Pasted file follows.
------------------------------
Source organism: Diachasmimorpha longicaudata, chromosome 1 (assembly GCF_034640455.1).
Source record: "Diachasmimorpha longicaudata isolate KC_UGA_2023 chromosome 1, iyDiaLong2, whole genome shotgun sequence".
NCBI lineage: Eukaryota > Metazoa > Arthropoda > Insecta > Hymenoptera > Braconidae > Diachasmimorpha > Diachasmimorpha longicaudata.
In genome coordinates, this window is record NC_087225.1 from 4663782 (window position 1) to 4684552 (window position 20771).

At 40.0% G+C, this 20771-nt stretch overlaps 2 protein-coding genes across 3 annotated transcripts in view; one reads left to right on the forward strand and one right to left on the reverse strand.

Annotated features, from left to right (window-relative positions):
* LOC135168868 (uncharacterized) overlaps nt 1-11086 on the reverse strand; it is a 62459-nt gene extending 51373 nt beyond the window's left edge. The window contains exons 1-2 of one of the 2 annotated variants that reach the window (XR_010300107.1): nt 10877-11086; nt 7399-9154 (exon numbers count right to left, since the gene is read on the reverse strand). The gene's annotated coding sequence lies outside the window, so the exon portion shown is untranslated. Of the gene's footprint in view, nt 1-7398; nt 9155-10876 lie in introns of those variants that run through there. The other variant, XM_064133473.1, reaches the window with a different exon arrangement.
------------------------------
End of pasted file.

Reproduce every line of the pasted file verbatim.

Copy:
Source organism: Diachasmimorpha longicaudata, chromosome 1 (assembly GCF_034640455.1).
Source record: "Diachasmimorpha longicaudata isolate KC_UGA_2023 chromosome 1, iyDiaLong2, whole genome shotgun sequence".
NCBI lineage: Eukaryota > Metazoa > Arthropoda > Insecta > Hymenoptera > Braconidae > Diachasmimorpha > Diachasmimorpha longicaudata.
In genome coordinates, this window is record NC_087225.1 from 4663782 (window position 1) to 4684552 (window position 20771).

At 40.0% G+C, this 20771-nt stretch overlaps 2 protein-coding genes across 3 annotated transcripts in view; one reads left to right on the forward strand and one right to left on the reverse strand.

Annotated features, from left to right (window-relative positions):
* LOC135168868 (uncharacterized) overlaps nt 1-11086 on the reverse strand; it is a 62459-nt gene extending 51373 nt beyond the window's left edge. The window contains exons 1-2 of one of the 2 annotated variants that reach the window (XR_010300107.1): nt 10877-11086; nt 7399-9154 (exon numbers count right to left, since the gene is read on the reverse strand). The gene's annotated coding sequence lies outside the window, so the exon portion shown is untranslated. Of the gene's footprint in view, nt 1-7398; nt 9155-10876 lie in introns of those variants that run through there. The other variant, XM_064133473.1, reaches the window with a different exon arrangement.